Los Angeles

Rival Gangs Come Together in Los Angeles to Talk About Their Truce

Local pastor says more than a decade-long truce between rival gangs has led to a reduction in crime and violence in neighborhoods in L.A.

NBC Universal, Inc.

A rare sight Friday on the steps of the Los Angeles City Hall -- rival gang members came together to talk about their truce.

The effort started after the L.A. Riots of 1992.

Pastor Shep Crawford says the people who stood alongside him outside City Hall should not be defined by what they did in the past. In fact, he says they're the main reason for much of the peace between rival gangs, and a decade-long reduction in crime and violence in neighborhoods throughout Los Angeles.

"Literally not trying to do it for any other reason but the fact that they are now fathers, the fact they are now grandfathers, the fact that they are husbands, the fact they have spent time locked up thinking about the good they were going to do when they got out," said Crawford.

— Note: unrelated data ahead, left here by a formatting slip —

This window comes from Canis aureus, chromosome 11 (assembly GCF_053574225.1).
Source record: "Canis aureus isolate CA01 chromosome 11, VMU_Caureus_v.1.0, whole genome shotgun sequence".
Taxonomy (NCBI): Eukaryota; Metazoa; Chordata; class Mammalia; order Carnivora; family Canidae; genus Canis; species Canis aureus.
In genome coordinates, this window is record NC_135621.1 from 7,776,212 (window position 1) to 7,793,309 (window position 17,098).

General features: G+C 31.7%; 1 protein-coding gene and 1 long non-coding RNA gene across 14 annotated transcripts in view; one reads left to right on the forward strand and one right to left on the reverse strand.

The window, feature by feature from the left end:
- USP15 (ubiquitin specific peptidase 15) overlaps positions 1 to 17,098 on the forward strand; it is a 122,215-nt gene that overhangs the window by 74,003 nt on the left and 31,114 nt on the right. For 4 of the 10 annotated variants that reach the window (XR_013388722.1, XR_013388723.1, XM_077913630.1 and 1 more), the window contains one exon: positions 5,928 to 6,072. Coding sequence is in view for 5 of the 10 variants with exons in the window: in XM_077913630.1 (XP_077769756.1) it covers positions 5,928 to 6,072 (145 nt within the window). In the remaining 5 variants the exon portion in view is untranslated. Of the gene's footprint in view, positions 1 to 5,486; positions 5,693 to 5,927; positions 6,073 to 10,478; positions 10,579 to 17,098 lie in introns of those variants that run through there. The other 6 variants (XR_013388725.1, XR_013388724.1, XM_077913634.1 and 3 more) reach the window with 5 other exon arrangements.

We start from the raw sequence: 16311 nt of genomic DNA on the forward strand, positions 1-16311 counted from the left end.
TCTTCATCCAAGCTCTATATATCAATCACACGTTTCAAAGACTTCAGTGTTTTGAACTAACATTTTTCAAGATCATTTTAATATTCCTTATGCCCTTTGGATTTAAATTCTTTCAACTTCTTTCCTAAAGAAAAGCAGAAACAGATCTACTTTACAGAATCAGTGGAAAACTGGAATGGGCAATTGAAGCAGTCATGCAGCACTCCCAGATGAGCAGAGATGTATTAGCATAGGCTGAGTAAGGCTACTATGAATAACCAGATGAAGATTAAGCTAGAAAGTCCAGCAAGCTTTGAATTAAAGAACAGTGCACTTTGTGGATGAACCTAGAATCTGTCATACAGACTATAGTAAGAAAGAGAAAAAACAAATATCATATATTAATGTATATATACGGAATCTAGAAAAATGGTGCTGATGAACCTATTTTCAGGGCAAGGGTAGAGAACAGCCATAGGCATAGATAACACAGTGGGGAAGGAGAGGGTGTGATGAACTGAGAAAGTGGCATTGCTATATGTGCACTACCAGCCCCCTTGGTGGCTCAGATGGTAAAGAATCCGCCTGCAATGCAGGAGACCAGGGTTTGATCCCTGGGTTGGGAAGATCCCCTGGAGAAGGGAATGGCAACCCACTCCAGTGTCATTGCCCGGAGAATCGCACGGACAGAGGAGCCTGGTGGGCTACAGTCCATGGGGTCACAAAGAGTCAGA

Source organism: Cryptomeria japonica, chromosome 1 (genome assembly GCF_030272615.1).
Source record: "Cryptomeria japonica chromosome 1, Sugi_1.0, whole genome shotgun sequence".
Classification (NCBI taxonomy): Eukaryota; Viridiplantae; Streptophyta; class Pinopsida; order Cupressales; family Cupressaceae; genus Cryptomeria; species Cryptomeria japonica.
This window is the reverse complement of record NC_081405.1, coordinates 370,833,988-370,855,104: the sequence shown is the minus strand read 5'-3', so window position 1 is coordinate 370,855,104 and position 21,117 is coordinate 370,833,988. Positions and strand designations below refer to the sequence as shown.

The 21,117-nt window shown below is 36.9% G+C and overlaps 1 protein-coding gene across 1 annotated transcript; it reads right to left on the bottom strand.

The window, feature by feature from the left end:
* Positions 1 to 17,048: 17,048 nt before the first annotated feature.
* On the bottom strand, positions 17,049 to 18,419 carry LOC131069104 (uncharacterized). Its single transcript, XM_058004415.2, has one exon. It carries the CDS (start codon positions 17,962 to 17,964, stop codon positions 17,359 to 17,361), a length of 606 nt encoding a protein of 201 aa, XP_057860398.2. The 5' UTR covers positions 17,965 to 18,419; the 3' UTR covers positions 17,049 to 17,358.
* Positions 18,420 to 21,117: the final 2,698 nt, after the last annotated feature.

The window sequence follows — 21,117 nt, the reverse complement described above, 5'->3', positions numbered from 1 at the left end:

Crawford also said that 54-year-old Paul "Doc" Wallace is one of those changed men who over the last several years has donated food to needy residents, but that a month ago, Wallace was indicted on federal charges alleging him to be a senior leader of the East Coast Crips who committed a murder in 2003 and ordered another in 2014.

Crawford noted that two days before Wallace was arrested, Wallace helped end a battle between rival Crip factions that has lasted for 45 years. He says guilty or not, he hopes the government and public will consider that.

The U.S. Attorney's Office told NBCLA that Wallace pleaded not guilty and is scheduled to go to trial in May 2021.

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